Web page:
Lament of Thodren

As written and translated from the remnant-parchment gleaned from a certain antiquated and altogether dusty library nigh the town Breorfel in the far eastern lands. Not much is known, unfortunately, of the writer of this lament, save that his kingdom, that of the Vjerk, fell to ruin from within, amidst the darkening years of the Second Age. The heretofore mentioned knowledge can only be gleaned from short journal entries of Thodren’s soldiers, the language of which is ridiculously difficult to decipher and which happens to (conveniently) be spoken by very few.  The letter, thought to be penned before Thodren’s departure, is written to his father-son, Haeras of Feldorien. The nigh-forgotten Scars of the Heights is quite likely the only lore-song to record this immense battle in the common tongue of the Glimmdrad. Tales hold that Thodren was grievously wounded by a sword-thrust and disappeared shortly after the battle to the mountains. There he laid himself down and quietly died. 

I’d forgotten, Haeras, I’d forgotten –

I’d forgotten what it was to love,

to live, to breathe –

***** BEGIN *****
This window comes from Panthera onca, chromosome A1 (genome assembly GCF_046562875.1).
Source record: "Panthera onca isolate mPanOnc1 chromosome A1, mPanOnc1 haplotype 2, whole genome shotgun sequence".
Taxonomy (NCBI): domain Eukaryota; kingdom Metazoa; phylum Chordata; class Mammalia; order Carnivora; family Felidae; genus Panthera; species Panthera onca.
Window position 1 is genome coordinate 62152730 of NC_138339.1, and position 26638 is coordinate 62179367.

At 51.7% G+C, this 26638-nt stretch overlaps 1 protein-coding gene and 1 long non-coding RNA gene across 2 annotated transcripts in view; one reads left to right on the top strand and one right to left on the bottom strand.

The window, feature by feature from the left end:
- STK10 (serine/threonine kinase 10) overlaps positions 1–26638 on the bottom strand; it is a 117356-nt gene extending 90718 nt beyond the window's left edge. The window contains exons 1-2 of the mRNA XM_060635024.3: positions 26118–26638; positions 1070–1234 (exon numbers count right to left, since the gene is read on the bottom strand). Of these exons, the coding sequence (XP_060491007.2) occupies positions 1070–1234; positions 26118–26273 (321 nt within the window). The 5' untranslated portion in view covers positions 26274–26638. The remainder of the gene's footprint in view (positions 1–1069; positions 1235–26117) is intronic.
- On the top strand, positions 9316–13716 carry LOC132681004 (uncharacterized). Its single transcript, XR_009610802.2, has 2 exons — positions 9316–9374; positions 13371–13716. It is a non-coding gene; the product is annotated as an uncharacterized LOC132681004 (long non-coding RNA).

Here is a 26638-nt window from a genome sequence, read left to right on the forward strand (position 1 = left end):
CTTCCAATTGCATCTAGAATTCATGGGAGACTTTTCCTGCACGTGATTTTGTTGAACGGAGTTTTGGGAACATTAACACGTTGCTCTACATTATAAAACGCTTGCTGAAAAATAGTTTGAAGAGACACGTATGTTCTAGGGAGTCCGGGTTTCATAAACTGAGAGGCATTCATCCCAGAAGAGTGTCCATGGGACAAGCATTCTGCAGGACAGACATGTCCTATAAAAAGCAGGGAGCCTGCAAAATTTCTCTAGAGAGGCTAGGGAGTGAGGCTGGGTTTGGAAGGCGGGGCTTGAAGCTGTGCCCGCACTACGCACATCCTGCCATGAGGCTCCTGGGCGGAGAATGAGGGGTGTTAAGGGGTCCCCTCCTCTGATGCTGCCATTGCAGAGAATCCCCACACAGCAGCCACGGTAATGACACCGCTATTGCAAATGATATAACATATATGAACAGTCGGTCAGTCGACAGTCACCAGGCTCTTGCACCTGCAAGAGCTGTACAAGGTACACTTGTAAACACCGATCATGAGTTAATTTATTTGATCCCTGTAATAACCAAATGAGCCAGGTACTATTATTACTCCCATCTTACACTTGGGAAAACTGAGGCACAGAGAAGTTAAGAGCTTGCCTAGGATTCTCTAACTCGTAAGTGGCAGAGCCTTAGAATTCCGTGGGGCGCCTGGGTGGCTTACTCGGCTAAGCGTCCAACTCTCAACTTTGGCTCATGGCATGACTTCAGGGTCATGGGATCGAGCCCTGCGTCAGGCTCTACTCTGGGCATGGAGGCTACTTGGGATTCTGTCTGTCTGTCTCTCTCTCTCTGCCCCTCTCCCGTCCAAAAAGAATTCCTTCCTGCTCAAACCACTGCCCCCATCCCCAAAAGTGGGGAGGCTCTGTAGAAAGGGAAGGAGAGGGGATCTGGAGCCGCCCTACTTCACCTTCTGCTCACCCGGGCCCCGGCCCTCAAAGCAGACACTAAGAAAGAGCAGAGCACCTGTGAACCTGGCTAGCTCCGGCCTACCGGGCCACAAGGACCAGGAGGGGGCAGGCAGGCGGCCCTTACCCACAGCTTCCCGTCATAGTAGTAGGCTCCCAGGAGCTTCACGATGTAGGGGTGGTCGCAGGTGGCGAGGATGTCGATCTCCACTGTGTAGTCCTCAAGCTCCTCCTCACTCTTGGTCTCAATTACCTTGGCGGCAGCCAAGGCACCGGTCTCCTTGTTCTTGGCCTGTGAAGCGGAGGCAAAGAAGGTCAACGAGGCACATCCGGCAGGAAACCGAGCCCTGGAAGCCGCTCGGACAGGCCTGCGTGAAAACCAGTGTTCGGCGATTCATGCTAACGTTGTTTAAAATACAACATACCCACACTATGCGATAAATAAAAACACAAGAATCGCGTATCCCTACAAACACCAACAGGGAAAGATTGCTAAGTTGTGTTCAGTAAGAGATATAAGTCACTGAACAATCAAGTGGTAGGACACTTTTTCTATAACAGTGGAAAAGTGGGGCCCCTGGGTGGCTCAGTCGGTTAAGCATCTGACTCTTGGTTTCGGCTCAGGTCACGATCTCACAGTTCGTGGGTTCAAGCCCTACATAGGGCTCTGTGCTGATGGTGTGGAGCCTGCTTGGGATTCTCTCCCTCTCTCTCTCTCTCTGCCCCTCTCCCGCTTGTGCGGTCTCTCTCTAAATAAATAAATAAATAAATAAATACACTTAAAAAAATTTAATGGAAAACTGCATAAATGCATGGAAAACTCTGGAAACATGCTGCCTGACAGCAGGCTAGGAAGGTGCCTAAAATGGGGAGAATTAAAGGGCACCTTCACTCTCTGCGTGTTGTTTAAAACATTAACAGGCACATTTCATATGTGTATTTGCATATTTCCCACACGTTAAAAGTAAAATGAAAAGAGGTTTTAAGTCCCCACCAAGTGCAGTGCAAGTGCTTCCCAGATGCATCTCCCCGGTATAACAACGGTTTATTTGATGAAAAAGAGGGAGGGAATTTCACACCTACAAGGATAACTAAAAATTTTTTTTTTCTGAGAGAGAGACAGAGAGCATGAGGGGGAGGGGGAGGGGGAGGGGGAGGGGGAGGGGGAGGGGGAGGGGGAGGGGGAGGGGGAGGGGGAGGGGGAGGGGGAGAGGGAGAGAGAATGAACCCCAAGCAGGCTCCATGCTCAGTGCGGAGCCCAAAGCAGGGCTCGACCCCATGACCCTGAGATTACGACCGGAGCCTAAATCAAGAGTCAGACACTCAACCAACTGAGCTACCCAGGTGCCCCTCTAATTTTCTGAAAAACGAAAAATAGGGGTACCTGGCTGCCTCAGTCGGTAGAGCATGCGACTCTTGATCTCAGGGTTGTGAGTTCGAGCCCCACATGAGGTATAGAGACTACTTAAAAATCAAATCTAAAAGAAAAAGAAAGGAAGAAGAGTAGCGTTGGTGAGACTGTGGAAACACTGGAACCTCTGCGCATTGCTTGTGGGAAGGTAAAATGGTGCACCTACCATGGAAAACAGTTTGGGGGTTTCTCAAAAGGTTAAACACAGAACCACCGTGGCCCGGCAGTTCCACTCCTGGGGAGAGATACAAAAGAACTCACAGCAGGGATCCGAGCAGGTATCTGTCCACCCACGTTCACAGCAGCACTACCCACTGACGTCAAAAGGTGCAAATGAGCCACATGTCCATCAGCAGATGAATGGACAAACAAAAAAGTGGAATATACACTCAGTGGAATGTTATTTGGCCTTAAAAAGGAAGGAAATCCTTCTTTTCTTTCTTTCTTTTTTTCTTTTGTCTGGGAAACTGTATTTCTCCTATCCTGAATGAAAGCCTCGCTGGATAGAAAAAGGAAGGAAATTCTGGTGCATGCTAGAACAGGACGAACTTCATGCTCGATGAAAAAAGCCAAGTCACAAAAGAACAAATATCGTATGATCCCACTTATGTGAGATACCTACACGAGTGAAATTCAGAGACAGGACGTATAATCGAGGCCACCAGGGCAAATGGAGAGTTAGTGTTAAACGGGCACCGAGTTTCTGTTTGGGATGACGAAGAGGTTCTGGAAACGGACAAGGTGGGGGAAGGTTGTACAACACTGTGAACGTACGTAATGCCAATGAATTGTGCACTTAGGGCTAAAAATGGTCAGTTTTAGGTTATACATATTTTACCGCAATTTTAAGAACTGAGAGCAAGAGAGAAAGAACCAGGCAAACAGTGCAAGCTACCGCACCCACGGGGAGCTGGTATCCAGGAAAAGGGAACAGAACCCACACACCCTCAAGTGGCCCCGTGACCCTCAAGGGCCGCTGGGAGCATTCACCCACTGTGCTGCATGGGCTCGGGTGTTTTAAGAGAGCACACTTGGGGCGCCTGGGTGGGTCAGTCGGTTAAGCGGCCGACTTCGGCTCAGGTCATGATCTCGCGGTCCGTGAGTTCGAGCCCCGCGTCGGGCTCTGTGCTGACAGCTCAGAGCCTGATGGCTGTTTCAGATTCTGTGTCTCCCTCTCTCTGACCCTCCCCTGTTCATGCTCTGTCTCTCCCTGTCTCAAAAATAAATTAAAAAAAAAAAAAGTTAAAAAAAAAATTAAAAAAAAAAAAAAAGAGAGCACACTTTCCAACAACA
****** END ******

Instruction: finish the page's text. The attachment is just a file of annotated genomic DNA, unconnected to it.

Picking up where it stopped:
but was that even living?

I’d forgotten how to take joy in the simple things

and to thank The Most High for every leaf upon a tree –

for every thought was of myself.

In my darkness and in my pride

I had forgotten memories –

my mother sowed them deep within the heart-soil,

but only God can water the earth.

Those memories I should have heeded long ago –

bade them arise, awaken, and sound forth their call.

But I hid. I hid in the dark.

I was born without The Light;

and I loved the darkness, and it grew to be a part of me.

Yet of truth we rejoice,

for The One has overcome

and even now and forevermore will triumph –

For Truly The Light Is Greater than the dark.


Forget not the memories and tales –

they teach us things we ought to have learned in our dawning years.

But more than this, friend, forget not the Prophecies –

those remind us of The One who gives us the memories.

For my disdain thereupon I have bartered a land of innocents –

a land of children crying for their fallen kin –

a land of widows weeping in the ashes –

a land of flame and stone –

a land of men who left it with their shields

and returned to it upon them.

Forget not as I did.

Farewell. God go with you.

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